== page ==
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From: Daniel Frey (daniel.frey_at_[hidden])
Date: 2002-06-24 10:21:12

Kostya Altukhov wrote:
> Daniel Frey wrote:
> >This allows using sizeof_array safely, as it doesn't compile for
> >non-arrays. The only potential drawback I found is, that it's use is a
> >bit more complicated for static evaluation and sometimes, you need
> >typeof (hopefully in the next standard!?).
> >
> You can use the following trick:
> template<typename T, size_t N>
> const char (&sizer(const T (&)[N])) [N];

Interesting idea, but what compiler are you using? For me (gcc 2.95.2),
this doesn't work. I compiled:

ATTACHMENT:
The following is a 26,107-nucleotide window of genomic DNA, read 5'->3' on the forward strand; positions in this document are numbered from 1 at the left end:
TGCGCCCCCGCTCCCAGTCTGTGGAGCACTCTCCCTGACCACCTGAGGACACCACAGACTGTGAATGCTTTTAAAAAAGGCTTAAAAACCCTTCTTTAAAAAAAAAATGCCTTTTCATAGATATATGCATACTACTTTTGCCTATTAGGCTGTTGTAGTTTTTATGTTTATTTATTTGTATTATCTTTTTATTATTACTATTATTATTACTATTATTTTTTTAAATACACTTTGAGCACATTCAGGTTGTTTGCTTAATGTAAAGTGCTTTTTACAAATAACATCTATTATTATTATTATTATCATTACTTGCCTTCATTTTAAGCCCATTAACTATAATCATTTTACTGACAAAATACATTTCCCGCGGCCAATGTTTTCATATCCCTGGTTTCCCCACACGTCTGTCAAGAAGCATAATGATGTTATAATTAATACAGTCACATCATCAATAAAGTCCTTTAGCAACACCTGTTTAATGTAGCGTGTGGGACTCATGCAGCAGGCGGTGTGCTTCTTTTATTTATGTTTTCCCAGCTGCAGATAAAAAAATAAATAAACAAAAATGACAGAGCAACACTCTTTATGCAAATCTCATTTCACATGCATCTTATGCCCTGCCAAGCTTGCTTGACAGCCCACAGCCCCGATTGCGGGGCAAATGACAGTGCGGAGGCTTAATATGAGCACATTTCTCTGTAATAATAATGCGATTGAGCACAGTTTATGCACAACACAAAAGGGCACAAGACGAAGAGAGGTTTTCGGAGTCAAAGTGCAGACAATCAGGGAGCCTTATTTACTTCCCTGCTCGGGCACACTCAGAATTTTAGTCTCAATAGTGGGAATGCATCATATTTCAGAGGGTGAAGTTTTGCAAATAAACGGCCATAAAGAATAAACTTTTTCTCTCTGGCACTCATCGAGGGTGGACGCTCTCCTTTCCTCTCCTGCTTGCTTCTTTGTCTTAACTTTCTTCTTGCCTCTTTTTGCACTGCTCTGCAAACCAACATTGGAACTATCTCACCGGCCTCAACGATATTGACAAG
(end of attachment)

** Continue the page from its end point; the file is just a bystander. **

#include <iostream>
using namespace std;

template< typename T, size_t N >
const char (&sizer(const T(&)[N]))[N];

int main()
   double x[] = { 1, 2, 3, 4, 5, 6 };
   typedef int X[42];

   enum {
      V1 = sizeof( sizer(X) ), // line 13, see below
      V2 = sizeof( sizer(x) )

   cout << V1 << endl
        << V2 << endl;

and got: parse error before `)'

Which seems logical to me, as sizer is a function and you can't call a
function with a type as a parameter like you did. Or did I missed
something? I tried to merge the code, but even the (more useful) second
example doesn't work for me, as

   V2 = sizeof( sizer(x) )

couldn't deduce the parameters. It worked, when I wrote:

   V2 = sizeof( sizer< double, 6 >(x) )

which is rather pointless. Is this because of my compiler being too old?
Does the standard require a conforming compiler to be able to deduce the
parameters in this case?

Regards, Daniel

Daniel Frey
aixigo AG - financial training, research and technology
Schloß-Rahe-Straße 15, 52072 Aachen, Germany
fon: +49 (0)241 936737-42, fax: +49 (0)241 936737-99
eMail: daniel.frey_at_[hidden], web:

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